Debut author Victoria’s topical thriller follows the political and personal reverberations of a tough and controversial immigration law in California.
Newly elected California Gov. Michael DiGrasso doggedly pursues the passage of a law that would make his state inhospitable to illegal immigrants and stanch their flow over porous borders. He encounters opposition from multiple quarters: Senate Minority Leader Elizabeth Stern proves a devious and underhanded adversary, while a radical group of subterranean political activists, the Reconquistas, look to undermine DiGrasso through both targeted and mass violence. Even the Supreme Court takes a swing, declaring the new law unconstitutional. Undaunted, DiGrasso presses on, defying the Supreme Court and igniting a tempestuous national debate on the proper role of the federal courts. Meanwhile, the story tracks the embattled lives of two Mexican families, struggling to make a home in a country that promises opportunity but denies them the stability of citizenship. Victoria does a deft job drawing out the human context of a legislative tug of war, detailing the many ways public discourse misses the complex consequences of major policy. And while the narrator clearly favors a conservative interpretation of the issue, he avoids any ideological axe-grinding or simplistic caricatures. The story unfolds at a brisk pace but sometimes flirts with haste, glossing over major developments that, if depicted in detail, could have deepened the drama. Also, while the prose is never clunky or turgid, it’s never transcendent either. At times, the content of the debate regarding judicial review borders on didactic but, for readers looking for a constitutional primer on federalism wrapped in fictional drama, those sections of the novel might be more enlightening than pedantic.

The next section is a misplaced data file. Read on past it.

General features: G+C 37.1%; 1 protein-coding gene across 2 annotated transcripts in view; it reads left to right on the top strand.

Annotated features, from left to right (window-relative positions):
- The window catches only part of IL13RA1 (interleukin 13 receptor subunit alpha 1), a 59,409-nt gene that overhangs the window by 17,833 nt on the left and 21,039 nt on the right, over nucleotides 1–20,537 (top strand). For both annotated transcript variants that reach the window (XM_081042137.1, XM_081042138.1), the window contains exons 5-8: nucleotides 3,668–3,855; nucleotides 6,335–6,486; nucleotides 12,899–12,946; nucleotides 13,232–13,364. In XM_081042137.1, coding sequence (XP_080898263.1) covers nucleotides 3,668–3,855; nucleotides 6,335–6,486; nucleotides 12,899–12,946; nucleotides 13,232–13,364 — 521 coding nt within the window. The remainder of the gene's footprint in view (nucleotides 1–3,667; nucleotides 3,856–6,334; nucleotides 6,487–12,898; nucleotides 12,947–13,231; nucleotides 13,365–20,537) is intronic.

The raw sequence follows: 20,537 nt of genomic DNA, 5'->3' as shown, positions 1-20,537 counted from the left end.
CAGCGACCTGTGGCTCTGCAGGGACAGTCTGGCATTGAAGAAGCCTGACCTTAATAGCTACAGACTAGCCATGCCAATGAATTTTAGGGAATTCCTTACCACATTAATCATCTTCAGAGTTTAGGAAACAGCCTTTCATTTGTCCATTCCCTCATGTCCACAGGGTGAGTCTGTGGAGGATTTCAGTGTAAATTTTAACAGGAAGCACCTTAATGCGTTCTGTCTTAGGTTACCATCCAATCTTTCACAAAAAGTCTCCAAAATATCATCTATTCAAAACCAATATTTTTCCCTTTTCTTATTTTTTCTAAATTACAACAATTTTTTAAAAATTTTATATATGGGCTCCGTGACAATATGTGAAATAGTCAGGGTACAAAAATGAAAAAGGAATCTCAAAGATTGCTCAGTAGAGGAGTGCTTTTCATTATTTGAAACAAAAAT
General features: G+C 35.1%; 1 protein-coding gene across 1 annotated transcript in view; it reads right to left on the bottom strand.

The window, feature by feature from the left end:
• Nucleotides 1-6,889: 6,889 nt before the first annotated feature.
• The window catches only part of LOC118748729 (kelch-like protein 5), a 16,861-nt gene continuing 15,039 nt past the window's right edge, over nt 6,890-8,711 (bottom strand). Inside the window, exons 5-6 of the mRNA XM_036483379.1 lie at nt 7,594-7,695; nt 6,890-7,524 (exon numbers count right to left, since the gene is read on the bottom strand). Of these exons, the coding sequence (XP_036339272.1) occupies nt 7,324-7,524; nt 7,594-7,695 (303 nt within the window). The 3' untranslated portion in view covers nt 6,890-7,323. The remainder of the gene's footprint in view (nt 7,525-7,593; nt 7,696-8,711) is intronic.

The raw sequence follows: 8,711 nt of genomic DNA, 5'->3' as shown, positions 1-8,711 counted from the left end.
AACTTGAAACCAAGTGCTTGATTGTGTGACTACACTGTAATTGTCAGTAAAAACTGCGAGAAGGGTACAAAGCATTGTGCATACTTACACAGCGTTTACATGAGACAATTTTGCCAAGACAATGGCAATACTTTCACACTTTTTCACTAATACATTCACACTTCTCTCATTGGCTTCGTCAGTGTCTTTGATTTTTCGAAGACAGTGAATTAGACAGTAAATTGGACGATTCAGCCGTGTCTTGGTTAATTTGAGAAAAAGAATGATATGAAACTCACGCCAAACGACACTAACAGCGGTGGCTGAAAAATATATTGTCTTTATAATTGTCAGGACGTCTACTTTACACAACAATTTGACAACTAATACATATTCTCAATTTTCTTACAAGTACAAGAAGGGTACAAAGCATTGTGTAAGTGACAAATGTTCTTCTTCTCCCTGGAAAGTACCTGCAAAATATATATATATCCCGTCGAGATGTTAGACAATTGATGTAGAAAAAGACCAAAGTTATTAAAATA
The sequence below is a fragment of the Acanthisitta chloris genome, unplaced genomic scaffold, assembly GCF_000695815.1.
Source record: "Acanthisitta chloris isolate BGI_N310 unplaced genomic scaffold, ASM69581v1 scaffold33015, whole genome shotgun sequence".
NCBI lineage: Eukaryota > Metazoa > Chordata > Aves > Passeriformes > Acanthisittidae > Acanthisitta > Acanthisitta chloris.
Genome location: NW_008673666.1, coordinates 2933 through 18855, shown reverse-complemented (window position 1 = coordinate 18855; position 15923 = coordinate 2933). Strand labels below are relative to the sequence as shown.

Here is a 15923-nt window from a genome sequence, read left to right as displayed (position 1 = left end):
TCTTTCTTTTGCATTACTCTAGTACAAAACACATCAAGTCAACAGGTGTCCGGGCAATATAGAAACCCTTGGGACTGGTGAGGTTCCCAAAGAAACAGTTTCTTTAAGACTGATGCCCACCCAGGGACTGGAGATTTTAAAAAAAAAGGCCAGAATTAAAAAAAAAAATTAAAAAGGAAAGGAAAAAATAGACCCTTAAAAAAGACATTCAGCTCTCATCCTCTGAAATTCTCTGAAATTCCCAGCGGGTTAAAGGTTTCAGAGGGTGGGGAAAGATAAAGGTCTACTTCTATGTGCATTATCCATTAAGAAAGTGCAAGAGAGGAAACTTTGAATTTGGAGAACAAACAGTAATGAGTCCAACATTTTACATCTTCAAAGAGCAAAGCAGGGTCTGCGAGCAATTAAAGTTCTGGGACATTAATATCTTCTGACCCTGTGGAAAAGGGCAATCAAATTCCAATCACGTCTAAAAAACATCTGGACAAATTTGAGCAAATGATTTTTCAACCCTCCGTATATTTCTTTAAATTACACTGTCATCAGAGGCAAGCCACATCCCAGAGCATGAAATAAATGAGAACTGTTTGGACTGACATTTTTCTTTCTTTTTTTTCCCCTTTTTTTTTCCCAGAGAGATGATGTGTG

For readers on the hunt for a fictional account of a contemporary political dispute, this is a competent if not inspiring option.